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Very Hot Topic (More than 25 Replies) Playing for a Win against 13.Ne5: in 8.Bd3 (Read 6126 times)
IsaVulpes
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Re: Playing for a Win against 13.Ne5: in 8.Bd3
Reply #13 - 06/26/18 at 23:19:44
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%20 is an encoded space. Unsure if there is a simple way to turn it back into one..

You should be able to just copy+paste the movelists though, at least for the ones that don't have multiple variations.
  
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parisestmagique
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Re: Playing for a Win against 13.Ne5: in 8.Bd3
Reply #12 - 06/26/18 at 22:16:41
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Hi, all of this looks quite interesting, but when I click the Dowload game in pgn format links, I just get some numeric gibberish such as
[Comment "auto-generated from "]
1.%20e4%20e5%202.%20Nf3%20Nc6%203.%20Bc4%20Nf6%204.%20Ng5%20d5%0A5.
Did I do something wrong, or is there a simple way to get normal pgn content ?
  
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IsaVulpes
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Re: Playing for a Win against 13.Ne5: in 8.Bd3
Reply #11 - 06/26/18 at 17:07:15
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Pawnpusher wrote on 06/23/18 at 10:21:02:
So what led you to give up 8..Ng4? Not criticism, but when I looked it seemed pretty sturdy.

Not going to pretend I looked into this very in-depth, just had a first glance at it before I was directed towards 11..0-0; so by no means I will claim it's refuted or anything..
I just clicked around a bit (both in database and engine), and the positions didn't really strike me as something I'd want to get on the board.
I never really felt like there was all too much compensation, and a 'common feature' of the positions was that when I tried out natural moves, engine would approve and spit out 0.00, but after a few further steps, it suddenly decided the position was +0.5 after all.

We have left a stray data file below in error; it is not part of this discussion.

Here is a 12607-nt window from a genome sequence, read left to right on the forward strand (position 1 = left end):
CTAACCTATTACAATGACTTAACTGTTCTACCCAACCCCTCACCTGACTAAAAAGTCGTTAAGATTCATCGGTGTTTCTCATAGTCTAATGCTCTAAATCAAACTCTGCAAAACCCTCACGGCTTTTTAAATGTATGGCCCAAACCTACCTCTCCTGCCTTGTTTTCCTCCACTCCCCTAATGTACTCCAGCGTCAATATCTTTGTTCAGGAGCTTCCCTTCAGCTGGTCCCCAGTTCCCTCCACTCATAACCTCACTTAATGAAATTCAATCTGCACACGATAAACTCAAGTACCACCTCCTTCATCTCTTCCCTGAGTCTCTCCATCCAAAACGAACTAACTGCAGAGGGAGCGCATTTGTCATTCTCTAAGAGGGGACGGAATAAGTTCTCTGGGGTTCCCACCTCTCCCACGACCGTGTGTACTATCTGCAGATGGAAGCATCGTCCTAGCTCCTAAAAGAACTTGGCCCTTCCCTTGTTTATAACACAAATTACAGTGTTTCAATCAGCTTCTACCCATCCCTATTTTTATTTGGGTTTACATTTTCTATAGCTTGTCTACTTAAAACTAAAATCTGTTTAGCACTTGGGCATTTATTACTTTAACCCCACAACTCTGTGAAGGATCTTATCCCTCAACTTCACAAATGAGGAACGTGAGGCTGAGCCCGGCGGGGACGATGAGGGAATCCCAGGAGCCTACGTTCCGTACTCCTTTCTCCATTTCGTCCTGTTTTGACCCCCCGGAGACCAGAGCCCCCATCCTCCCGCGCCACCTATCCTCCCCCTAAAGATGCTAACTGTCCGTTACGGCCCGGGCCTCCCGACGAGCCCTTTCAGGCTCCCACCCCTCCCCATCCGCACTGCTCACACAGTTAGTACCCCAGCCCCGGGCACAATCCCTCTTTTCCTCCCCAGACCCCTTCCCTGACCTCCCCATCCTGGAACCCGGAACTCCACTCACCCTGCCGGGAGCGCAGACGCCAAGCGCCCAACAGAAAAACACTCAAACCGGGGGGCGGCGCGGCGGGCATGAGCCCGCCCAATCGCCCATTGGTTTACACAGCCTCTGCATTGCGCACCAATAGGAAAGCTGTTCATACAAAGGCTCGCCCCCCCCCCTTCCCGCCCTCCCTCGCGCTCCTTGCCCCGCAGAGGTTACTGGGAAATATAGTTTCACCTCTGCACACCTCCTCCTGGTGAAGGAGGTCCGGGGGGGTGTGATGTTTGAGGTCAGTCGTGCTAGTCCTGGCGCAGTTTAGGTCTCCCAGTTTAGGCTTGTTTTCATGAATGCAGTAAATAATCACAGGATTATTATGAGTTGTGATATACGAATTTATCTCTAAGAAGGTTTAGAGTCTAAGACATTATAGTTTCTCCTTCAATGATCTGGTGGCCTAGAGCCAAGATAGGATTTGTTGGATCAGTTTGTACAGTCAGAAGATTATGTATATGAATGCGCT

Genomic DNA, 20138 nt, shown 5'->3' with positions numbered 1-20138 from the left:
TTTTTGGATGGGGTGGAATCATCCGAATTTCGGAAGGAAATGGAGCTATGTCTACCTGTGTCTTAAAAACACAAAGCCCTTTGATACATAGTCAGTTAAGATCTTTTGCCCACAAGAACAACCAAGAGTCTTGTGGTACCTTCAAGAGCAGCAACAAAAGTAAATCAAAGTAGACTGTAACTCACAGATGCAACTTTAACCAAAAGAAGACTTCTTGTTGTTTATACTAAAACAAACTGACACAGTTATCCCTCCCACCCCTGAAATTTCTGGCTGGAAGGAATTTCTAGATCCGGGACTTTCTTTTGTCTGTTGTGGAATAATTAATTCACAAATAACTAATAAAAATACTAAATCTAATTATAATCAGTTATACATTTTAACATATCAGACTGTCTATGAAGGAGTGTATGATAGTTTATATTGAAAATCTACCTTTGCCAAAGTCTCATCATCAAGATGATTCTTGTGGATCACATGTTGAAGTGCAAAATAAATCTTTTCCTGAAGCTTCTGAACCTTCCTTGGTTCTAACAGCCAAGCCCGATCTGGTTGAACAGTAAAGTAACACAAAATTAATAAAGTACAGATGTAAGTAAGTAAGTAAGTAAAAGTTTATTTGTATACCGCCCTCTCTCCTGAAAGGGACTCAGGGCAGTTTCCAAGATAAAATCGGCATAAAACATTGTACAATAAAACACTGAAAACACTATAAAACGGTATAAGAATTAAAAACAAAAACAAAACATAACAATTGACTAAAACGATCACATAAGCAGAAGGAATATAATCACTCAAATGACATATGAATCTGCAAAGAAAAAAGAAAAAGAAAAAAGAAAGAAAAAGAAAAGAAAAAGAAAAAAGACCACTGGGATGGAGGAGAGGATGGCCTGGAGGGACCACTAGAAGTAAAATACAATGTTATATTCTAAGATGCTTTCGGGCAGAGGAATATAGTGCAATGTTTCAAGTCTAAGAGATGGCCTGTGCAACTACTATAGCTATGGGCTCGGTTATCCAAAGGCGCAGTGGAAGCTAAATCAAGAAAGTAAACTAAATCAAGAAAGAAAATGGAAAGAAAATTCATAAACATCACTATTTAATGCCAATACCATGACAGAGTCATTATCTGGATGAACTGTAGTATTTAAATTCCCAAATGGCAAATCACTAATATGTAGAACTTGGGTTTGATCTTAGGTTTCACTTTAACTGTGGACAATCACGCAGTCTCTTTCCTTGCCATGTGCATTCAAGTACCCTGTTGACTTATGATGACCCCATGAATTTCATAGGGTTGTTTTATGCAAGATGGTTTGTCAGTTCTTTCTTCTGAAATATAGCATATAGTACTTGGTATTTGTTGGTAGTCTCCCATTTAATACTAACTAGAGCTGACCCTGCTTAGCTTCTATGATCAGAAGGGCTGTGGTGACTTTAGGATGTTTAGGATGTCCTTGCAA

Again, not gonna claim this is the end-all of analysis, and I'm certain if you go deeper / in different directions, you'll find something more comfortable, but when I stumbled over the other variation, I was immediatly "convinced", so I saw no reason to dig around more in this.

Here's a sample line in which the Engine is initially very happy, but then suddenly decides it's actually poor for Black (and I concur with its later assessment much moreso than with its former)


Here's the "mainline" of the variation according to database, with sidesteps by Black seeming worse rather than better, so something that might actually appear on the board:

I am not sure of the objective evaluation of this position (SF claims +0.6, but 7 games from here led to 6 draws, so it shouldn't be too bad in practical terms at least), but I also don't feel like I can reasonably expect to play for a win with a Rook against Bishop + 2 pawns. Feels like another of those endgame where you sometimes hold and sometimes don't, but there's not a lot of fun to be had.

Between the Na5 actually being stuck there for most of the game and having no easy way back into play, the variation often being concrete enough to invite mass trades into unfavourable(-seeming) endgames, and White actually still having the option of taking less trodden paths that also appear quite promising / harder to play for Black (such as the aforementioned 9.Nh3), I didn't end up being much of a fan.
  
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TopNotch
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Re: Playing for a Win against 13.Ne5: in 8.Bd3
Reply #10 - 06/24/18 at 20:54:17
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Pawnpusher wrote on 06/16/18 at 15:53:45:
Bologan's believes after 8..Nd5 9h4 "no longer works because of 9..Bc5 10 Ne4 Bb6".


In which publication did he say that?
  

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Confused_by_Theory
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Re: Playing for a Win against 13.Ne5: in 8.Bd3
Reply #9 - 06/23/18 at 23:17:33
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Good evening!

IsaVulpes wrote on 06/21/18 at 03:16:33:
My initial clickings through 8. ..Ng4 didn't really inspire me, but a friend of mine pointed me towards another different path, namely 10. ..0-0!?

This looks fairly inspiring indeed.

I was thinking the move 19.gxf4 could be tried (eliminating stuff). Looks like no problems for black with some accuracy though Smiley


Have a nice night and thanks for some interesting analysis.
  
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Pawnpusher
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Re: Playing for a Win against 13.Ne5: in 8.Bd3
Reply #8 - 06/23/18 at 10:21:02
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So what led you to give up 8..Ng4? Not criticism, but when I looked it seemed pretty sturdy.
  
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Re: Playing for a Win against 13.Ne5: in 8.Bd3